Ansible Review

There are no agents by default, so adding a new server is a couple lines of configuration


What is most valuable?

The beauty of Ansible is the easy ramp-up to get started.  You really only need Python and SSH access. Configuration is generally done in YAML, which is easy to understand, and there is a progression from ad hoc tasks, to playbooks, then to roles, which means you can start with one server and continue building up to datacenters worth of servers with the same methodology. Also, shared by most configuration management tools, the idea of creating a desired state scales better than trying to specify procedural steps to set up new hosts. There are no agents by default, so adding a new server is a matter of a couple lines of configuration (on a new server and the configuration master).

How has it helped my organization?

There is some overhead in setting up the initial playbooks, but it now takes less time to set up 10 servers than it did to configure one in the past. Also, the setup is consistent because there is not the concern that someone forgot to copy/paste a config line or run another command. Whatever is in the playbook gets done.

What needs improvement?

Because Ansible is establishing SSH sessions to perform tasks, there is a limit on scalability. Speed and the sheer number of open connections start to become issues past a couple hundred servers. There are some workarounds, but that is a key area for improvement. Ansible could also improve support for private package repos, to ensure that new batches of servers are getting the same package versions as earlier batches.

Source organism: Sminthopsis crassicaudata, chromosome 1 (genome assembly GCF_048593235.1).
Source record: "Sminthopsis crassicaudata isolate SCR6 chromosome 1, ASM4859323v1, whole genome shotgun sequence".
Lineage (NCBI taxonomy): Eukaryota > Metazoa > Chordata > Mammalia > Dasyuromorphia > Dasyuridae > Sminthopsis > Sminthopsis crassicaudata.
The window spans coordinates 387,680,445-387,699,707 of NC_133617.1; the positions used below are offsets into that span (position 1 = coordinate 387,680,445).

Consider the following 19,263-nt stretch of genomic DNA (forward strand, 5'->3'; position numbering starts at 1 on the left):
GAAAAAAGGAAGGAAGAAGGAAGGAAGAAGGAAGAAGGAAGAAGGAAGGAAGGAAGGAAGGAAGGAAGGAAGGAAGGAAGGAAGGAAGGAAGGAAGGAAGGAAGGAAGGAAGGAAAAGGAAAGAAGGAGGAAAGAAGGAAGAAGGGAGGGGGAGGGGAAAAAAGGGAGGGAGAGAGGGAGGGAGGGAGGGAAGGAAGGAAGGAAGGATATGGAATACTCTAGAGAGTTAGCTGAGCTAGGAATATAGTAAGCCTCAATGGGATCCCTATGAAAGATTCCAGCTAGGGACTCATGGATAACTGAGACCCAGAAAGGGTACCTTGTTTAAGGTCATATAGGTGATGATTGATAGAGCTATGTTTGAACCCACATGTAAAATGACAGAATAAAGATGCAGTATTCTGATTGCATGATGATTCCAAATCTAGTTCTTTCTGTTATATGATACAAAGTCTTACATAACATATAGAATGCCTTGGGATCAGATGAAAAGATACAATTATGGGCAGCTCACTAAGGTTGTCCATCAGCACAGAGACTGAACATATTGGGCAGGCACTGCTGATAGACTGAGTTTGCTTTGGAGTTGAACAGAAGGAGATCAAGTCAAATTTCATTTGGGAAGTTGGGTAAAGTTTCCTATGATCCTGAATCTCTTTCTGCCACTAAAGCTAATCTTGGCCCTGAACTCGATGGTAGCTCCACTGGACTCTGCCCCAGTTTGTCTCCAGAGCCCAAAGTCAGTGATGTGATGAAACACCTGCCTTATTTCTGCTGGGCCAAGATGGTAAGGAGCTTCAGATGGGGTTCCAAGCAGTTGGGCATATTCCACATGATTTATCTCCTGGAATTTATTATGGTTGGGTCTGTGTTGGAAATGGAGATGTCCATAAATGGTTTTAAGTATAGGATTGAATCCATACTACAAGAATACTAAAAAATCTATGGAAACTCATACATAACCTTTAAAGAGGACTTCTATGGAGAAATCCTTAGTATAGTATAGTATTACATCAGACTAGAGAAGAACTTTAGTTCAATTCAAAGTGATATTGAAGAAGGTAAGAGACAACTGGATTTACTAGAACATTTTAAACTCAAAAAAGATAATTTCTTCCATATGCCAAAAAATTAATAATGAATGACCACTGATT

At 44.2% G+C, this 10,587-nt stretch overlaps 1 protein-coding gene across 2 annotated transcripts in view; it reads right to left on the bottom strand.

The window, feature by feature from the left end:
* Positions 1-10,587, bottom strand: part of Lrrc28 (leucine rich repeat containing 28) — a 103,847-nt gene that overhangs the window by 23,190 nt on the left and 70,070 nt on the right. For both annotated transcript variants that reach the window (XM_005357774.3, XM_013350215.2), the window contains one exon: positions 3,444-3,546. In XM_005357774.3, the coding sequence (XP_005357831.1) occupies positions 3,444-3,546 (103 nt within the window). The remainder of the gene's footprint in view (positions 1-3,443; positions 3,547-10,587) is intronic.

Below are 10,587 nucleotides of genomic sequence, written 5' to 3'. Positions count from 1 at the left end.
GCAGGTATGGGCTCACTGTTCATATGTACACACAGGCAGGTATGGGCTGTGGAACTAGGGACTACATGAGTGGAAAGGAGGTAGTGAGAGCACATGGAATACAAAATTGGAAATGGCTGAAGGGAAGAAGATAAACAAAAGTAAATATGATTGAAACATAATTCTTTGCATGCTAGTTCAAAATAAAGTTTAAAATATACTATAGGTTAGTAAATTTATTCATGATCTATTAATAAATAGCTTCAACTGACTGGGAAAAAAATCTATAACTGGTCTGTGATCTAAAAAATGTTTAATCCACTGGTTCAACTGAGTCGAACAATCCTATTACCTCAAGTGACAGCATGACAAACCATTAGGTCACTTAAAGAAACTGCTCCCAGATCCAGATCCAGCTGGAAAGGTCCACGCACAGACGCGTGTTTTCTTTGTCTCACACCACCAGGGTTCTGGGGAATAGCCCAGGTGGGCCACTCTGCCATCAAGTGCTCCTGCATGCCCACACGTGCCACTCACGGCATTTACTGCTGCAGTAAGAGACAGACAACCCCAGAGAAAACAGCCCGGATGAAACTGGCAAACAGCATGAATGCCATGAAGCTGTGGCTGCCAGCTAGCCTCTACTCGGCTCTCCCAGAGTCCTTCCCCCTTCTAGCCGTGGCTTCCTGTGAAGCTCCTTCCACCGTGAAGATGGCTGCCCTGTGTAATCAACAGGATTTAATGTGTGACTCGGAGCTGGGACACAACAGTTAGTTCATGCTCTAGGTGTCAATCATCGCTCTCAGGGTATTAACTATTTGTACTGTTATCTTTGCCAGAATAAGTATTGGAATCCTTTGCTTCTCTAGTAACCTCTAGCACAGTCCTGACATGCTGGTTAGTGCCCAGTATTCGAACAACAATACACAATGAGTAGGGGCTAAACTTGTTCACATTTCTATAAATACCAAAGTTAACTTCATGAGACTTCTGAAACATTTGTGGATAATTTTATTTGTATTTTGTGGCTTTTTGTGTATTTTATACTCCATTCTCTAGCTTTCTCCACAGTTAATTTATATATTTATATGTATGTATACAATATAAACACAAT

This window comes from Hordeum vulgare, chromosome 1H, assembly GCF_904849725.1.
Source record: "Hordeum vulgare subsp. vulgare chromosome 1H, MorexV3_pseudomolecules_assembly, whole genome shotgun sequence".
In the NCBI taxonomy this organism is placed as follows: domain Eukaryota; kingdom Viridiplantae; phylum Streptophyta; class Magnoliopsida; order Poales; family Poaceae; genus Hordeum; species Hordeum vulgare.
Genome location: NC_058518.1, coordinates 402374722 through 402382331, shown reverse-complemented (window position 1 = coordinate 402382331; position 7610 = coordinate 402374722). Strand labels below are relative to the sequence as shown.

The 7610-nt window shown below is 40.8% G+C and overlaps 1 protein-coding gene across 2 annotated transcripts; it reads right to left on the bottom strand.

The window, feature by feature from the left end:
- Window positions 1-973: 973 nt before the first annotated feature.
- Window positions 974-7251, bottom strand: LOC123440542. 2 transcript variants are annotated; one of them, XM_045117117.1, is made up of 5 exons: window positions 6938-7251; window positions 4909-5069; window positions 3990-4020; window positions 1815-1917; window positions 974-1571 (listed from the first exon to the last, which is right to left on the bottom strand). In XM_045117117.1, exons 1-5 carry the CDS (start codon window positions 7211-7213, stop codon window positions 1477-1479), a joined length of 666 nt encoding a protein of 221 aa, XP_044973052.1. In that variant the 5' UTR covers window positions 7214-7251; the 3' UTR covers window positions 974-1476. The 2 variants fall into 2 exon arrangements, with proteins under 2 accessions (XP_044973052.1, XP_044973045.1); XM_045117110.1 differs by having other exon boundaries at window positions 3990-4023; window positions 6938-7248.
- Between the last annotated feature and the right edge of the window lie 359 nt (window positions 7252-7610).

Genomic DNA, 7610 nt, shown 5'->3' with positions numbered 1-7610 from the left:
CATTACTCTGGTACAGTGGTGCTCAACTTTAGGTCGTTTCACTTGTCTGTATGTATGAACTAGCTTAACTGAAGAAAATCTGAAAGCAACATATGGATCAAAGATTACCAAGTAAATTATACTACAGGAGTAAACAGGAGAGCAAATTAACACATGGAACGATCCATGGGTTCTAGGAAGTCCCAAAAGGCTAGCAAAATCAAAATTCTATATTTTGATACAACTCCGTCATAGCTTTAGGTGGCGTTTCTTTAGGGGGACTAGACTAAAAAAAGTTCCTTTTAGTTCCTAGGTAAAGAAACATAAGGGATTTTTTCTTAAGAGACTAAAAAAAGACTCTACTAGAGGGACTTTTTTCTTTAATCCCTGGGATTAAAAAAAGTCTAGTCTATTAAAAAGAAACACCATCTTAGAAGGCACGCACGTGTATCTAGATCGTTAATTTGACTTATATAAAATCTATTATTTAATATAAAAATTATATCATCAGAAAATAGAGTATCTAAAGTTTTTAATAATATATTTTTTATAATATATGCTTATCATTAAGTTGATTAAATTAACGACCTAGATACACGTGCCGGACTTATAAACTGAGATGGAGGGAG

For how long have I used the solution?

I have been using Ansible for about two years.

What do I think about the scalability of the solution?

SSH is pretty good, but it was not designed for the access pattern of hundreds of connections out of configuration targets. Other tools solve this with a listening agent process, so the initial connection to configure is much faster.

How is customer service and technical support?

I have not used customer service. Ansible is well established, so there is plenty of documentation, examples, and third-party resources.

Which solutions did we use previously?

Manual configuration and "Golden" templates for virtual machines were used.  The former is tricky to maintain consistency with. The latter seemed to require constant updating and it did not help maintain the configuration of already installed servers.

How was the initial setup?

Initial setup boils down to installing Ansible and ensuring you have SSH access to a target that is running Python. Standard packaging is available on major Linux distros to install some level of Ansible. I recommend following instructions on Ansible's site to get the latest stable release as they have been improving rapidly.

What was our ROI?

Not applicable.

What's my experience with pricing, setup cost, and licensing?

Although Red Hat has an enterprise add-on to manage Ansible through a web application and offers commercial support, I have not used it. Like many Red Hat products, they have a no-cost version of the web application (AWX, formerly Ansible Tower), but you are on your own to install and it is a little more complicated than just installing Ansible. AWX will probably be required in most shops for the RBAC functionality. With AWX, non-admins can be limited to perform some tasks, but not be allowed free reign with Ansible.

Which other solutions did I evaluate?

Salt (or SaltStack) is a similar tool, but does have an agent. There are other tools like Chef or Puppet that use languages other than Python. Ansible was chosen based on these characteristics and the others were not evaluated after this initial choice.

Disclosure: I am a real user, and this review is based on my own experience and opinions.
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